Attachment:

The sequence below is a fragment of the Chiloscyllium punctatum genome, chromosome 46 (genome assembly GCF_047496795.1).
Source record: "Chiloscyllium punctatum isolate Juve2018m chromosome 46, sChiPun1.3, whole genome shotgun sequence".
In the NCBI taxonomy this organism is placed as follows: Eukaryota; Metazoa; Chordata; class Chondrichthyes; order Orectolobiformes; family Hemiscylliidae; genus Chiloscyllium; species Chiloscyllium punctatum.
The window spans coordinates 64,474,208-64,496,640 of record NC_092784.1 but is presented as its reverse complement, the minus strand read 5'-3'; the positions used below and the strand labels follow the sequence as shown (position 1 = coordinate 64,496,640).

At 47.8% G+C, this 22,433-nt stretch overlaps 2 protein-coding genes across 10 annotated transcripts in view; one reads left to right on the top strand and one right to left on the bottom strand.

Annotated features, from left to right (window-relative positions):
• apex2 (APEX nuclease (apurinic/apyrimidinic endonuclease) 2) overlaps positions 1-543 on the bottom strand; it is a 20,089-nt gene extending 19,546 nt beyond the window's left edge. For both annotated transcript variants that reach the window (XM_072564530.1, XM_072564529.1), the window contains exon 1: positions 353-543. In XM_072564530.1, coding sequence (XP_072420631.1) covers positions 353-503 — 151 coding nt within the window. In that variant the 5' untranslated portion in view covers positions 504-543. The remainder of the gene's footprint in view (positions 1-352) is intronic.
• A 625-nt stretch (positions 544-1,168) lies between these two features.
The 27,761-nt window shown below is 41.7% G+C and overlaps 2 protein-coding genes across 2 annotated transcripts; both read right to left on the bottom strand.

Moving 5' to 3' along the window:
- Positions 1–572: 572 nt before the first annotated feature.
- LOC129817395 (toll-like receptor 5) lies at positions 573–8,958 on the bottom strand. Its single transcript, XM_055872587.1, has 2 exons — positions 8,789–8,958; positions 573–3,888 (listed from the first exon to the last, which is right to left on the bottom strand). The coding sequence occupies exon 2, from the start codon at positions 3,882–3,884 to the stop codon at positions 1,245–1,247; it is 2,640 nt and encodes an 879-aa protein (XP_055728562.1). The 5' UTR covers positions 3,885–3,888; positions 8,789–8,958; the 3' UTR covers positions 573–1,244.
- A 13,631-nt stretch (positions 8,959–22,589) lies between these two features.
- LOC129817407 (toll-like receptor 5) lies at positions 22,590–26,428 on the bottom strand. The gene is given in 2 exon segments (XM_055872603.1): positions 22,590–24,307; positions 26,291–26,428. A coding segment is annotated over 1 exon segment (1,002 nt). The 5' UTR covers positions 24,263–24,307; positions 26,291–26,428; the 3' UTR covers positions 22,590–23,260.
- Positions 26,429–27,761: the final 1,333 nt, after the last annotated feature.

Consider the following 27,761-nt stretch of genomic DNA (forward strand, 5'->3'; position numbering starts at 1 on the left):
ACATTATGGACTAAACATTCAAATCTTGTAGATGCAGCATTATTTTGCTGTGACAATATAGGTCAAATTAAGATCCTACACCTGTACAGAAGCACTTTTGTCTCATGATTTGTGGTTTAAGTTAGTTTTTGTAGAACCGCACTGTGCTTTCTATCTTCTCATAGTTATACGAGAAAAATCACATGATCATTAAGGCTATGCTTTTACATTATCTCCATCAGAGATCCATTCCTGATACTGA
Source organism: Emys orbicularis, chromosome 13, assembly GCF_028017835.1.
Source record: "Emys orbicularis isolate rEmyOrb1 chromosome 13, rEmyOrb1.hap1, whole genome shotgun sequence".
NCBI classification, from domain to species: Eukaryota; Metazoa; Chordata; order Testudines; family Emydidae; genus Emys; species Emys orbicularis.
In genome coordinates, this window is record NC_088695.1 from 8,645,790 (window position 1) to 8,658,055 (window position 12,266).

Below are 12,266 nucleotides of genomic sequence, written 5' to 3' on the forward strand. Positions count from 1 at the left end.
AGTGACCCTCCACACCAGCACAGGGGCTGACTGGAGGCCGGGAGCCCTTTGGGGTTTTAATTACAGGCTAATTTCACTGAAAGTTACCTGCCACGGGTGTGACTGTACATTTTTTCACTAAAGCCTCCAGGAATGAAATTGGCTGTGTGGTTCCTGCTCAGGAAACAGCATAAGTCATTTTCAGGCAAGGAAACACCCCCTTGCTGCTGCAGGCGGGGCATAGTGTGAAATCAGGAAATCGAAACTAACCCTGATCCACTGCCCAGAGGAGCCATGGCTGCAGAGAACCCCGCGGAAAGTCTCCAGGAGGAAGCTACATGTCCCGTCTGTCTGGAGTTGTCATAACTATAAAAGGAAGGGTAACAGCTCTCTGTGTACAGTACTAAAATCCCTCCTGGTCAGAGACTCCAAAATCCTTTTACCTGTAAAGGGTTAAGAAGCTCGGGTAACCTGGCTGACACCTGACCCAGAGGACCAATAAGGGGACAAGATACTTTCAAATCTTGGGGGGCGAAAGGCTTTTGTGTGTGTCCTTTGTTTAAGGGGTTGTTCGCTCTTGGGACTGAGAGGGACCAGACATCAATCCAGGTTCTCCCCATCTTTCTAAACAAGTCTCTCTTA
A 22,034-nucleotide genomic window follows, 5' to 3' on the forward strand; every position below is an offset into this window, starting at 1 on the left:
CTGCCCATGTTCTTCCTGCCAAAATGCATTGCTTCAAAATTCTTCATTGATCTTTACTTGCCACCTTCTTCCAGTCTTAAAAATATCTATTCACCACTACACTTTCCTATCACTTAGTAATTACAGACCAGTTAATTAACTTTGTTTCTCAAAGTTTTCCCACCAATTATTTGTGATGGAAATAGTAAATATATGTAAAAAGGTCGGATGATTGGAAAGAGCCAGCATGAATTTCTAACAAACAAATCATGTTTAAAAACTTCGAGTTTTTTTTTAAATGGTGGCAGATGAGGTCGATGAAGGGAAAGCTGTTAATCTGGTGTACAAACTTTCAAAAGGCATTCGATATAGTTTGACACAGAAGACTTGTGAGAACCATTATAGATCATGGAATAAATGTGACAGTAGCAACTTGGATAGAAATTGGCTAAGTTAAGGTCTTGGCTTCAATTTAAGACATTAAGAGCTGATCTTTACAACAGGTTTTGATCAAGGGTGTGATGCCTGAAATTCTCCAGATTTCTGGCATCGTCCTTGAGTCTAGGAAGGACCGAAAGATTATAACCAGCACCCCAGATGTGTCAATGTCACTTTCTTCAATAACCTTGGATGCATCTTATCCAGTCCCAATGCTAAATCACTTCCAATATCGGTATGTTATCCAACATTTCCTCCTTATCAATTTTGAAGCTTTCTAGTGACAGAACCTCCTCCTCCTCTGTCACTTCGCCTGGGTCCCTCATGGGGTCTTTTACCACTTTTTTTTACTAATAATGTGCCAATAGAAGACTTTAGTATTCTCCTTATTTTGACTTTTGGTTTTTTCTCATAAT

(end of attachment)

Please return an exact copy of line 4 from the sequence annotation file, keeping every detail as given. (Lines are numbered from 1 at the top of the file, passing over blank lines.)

The window spans coordinates 64,474,208-64,496,640 of record NC_092784.1 but is presented as its reverse complement, the minus strand read 5'-3'; the positions used below and the strand labels follow the sequence as shown (position 1 = coordinate 64,496,640).